Now the Green Blade Riseth

New GrassNow the green blade riseth
from the buried grain,
wheat that in the dark earth
many days has lain;
Love lives again, that with the dead has been:
Love is come again
like wheat that springeth green.

— from hymn #204, The Hymnal 1982 (Episcopal)


We invite you to spend time in contemplation with these words from wise ones. Then join in the conversation with your own poetic response.

You can enter into conversation with this text by adding your haiku response below.

About Margaret D. McGee


  1. Marybeth Bland says:

    In the yard
    a splash of color
    rododendrums abloom

    purple buds
    crest peonies

  2. Marybeth beat me to making the first comment this month!

    The quote for May comes from one of my favorite Easter season hymns. I chose it because the grass is springing up and flowering in our meadow right now. And the evenings are getting long…

    [editing this poem 5/3]

    in slowly fading light
    between bird song

    • Marybeth Bland says:

      Sorry about that , Margaret.
      It is that time of year. I awake early ready to greet the day. Friday loves the sun as much as nickel. When I am in the house he lies outside at the same place that nickrl did.

      He suns on the deck
      near the open door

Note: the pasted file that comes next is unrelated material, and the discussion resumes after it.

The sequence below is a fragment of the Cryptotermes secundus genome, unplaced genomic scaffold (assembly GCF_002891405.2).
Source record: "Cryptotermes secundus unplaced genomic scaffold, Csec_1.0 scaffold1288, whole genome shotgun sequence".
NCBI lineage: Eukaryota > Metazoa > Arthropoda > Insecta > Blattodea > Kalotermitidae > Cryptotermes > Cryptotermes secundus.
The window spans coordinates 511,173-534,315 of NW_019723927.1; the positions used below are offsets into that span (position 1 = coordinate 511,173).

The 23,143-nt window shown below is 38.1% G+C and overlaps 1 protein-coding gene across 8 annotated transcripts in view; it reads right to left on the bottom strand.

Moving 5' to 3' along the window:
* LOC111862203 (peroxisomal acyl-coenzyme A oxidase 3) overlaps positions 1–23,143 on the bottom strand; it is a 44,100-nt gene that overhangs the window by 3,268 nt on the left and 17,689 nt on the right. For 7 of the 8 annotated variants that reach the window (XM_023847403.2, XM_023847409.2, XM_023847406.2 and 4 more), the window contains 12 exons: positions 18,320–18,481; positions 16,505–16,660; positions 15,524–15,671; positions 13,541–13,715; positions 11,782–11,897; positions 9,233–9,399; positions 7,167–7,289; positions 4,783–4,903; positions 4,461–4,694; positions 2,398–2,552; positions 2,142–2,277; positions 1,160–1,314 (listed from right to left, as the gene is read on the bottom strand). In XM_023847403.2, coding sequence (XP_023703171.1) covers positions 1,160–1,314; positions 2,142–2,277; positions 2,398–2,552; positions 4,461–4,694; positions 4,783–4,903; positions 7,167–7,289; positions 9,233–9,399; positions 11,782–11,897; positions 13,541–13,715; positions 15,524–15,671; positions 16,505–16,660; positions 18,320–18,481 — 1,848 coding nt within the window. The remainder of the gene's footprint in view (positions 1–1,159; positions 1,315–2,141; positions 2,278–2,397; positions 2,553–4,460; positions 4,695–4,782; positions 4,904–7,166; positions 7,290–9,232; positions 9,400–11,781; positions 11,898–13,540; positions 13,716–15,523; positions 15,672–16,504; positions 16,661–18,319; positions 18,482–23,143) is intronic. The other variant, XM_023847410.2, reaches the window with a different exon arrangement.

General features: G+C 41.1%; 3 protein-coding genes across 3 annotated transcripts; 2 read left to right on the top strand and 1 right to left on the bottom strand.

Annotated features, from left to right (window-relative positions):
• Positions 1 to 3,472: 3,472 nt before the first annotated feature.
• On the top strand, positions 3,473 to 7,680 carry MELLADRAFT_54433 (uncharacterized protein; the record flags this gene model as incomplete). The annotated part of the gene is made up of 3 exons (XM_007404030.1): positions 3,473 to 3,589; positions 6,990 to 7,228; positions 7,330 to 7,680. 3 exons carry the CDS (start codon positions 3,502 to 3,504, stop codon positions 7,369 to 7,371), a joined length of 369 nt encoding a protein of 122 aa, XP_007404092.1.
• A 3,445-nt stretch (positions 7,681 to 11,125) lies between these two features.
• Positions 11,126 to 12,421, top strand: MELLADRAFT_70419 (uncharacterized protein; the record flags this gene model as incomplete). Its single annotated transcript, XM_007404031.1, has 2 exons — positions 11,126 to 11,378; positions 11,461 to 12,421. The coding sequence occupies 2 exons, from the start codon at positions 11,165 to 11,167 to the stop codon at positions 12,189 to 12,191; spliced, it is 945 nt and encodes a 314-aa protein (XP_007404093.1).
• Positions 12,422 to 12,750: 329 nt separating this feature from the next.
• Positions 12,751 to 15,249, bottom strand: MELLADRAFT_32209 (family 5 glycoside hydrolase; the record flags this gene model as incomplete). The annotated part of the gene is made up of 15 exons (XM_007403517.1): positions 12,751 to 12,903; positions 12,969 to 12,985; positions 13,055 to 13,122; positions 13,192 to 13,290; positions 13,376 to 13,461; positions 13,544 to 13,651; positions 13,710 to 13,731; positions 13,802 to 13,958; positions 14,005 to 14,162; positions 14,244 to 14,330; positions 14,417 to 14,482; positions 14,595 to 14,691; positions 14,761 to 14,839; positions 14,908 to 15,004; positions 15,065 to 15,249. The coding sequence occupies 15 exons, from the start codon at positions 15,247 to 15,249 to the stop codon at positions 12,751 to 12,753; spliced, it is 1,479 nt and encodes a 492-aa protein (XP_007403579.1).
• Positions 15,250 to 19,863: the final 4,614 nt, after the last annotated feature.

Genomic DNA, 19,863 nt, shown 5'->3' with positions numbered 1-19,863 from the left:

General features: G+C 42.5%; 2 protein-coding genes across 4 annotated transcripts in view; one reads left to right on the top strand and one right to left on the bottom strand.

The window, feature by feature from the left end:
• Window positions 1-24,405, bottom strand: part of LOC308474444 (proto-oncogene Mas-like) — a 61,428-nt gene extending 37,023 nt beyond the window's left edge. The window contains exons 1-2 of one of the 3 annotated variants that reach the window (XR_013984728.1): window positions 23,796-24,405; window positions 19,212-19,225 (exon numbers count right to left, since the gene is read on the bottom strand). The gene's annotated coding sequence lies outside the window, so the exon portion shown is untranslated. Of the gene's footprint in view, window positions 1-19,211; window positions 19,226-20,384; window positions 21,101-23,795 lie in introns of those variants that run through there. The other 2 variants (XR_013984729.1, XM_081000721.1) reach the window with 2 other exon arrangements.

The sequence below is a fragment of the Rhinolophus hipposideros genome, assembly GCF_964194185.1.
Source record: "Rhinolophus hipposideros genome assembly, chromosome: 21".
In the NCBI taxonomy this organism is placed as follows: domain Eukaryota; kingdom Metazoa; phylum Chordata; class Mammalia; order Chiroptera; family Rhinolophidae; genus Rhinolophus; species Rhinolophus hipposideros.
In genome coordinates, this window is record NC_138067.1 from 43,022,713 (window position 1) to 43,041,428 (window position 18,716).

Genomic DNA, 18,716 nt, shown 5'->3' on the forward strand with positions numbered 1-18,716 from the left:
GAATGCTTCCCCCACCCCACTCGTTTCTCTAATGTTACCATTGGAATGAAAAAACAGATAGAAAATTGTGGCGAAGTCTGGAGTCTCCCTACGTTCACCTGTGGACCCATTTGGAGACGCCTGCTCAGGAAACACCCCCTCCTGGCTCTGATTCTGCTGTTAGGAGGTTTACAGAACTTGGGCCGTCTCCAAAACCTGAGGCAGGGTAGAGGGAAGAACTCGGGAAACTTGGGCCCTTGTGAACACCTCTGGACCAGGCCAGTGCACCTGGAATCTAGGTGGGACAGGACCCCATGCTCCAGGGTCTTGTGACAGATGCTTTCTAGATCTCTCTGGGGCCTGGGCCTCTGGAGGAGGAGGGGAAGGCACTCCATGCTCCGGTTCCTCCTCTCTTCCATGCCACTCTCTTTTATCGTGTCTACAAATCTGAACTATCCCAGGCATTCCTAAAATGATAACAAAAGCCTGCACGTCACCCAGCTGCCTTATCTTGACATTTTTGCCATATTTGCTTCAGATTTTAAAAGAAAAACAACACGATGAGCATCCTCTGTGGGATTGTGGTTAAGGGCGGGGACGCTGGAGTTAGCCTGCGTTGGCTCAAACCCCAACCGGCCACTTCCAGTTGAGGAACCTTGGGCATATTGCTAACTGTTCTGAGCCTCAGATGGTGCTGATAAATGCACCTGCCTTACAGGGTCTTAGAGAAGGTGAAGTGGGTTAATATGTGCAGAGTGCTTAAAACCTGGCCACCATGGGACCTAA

always alert

  3. carolyn says:

    Would you teach me how to operate that thing?

    Sure I said. All you need to do is remember which peddle is forward and which is reverse. The brake is on the opposite side. If your bottom leaves the seat the motor stops automatically. Really the tricky thing to remember it is won’t cut in reverse. You gotta fool with the ignition thingy. I just disengage the blades and back then re engage and go forward.

    Can I try? She asks timidly.

    Sure! Fire ‘er up lower the deck pull the engage knob. Wait let me get in the shed in case you run amuck. atta, Girl, you got it!

    verdant spears
    reaching skyward
    sound of mowers

  4. Carolyn says:

    Thanks, Margaret. Terrific weather for cutting grass.

  5. Dear Margaret,
    Thank you for the quote for May and for your very inspiring and beautiful explanation that the quote it is from one of your favorite Easter hymns.

    hazelnut blossoms
    my child’s pose

    (child’s pose, a resting posture in yoga)